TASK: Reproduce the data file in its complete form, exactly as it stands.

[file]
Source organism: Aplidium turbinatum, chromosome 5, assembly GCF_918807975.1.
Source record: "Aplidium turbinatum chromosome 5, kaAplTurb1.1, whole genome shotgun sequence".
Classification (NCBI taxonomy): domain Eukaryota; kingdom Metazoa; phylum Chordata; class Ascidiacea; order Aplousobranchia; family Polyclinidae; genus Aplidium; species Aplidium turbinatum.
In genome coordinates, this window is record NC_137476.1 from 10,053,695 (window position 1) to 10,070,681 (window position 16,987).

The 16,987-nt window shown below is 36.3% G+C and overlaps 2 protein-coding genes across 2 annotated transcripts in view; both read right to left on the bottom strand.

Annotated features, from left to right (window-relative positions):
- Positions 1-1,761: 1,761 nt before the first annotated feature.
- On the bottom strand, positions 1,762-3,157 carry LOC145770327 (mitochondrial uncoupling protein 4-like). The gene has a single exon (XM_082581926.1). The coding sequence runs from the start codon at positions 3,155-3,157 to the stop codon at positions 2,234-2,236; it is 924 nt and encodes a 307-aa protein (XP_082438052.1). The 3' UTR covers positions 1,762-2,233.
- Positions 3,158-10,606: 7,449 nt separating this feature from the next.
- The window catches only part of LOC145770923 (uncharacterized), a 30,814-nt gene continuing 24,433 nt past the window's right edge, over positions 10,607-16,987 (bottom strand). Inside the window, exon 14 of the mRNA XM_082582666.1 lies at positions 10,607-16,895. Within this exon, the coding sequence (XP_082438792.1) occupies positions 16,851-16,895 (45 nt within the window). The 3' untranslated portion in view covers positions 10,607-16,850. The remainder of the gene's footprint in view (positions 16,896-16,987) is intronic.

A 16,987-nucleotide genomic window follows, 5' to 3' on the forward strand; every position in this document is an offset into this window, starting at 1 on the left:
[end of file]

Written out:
Source organism: Aplidium turbinatum, chromosome 5, assembly GCF_918807975.1.
Source record: "Aplidium turbinatum chromosome 5, kaAplTurb1.1, whole genome shotgun sequence".
Classification (NCBI taxonomy): domain Eukaryota; kingdom Metazoa; phylum Chordata; class Ascidiacea; order Aplousobranchia; family Polyclinidae; genus Aplidium; species Aplidium turbinatum.
In genome coordinates, this window is record NC_137476.1 from 10,053,695 (window position 1) to 10,070,681 (window position 16,987).

The 16,987-nt window shown below is 36.3% G+C and overlaps 2 protein-coding genes across 2 annotated transcripts in view; both read right to left on the bottom strand.

Annotated features, from left to right (window-relative positions):
- Positions 1-1,761: 1,761 nt before the first annotated feature.
- On the bottom strand, positions 1,762-3,157 carry LOC145770327 (mitochondrial uncoupling protein 4-like). The gene has a single exon (XM_082581926.1). The coding sequence runs from the start codon at positions 3,155-3,157 to the stop codon at positions 2,234-2,236; it is 924 nt and encodes a 307-aa protein (XP_082438052.1). The 3' UTR covers positions 1,762-2,233.
- Positions 3,158-10,606: 7,449 nt separating this feature from the next.
- The window catches only part of LOC145770923 (uncharacterized), a 30,814-nt gene continuing 24,433 nt past the window's right edge, over positions 10,607-16,987 (bottom strand). Inside the window, exon 14 of the mRNA XM_082582666.1 lies at positions 10,607-16,895. Within this exon, the coding sequence (XP_082438792.1) occupies positions 16,851-16,895 (45 nt within the window). The 3' untranslated portion in view covers positions 10,607-16,850. The remainder of the gene's footprint in view (positions 16,896-16,987) is intronic.

A 16,987-nucleotide genomic window follows, 5' to 3' on the forward strand; every position in this document is an offset into this window, starting at 1 on the left: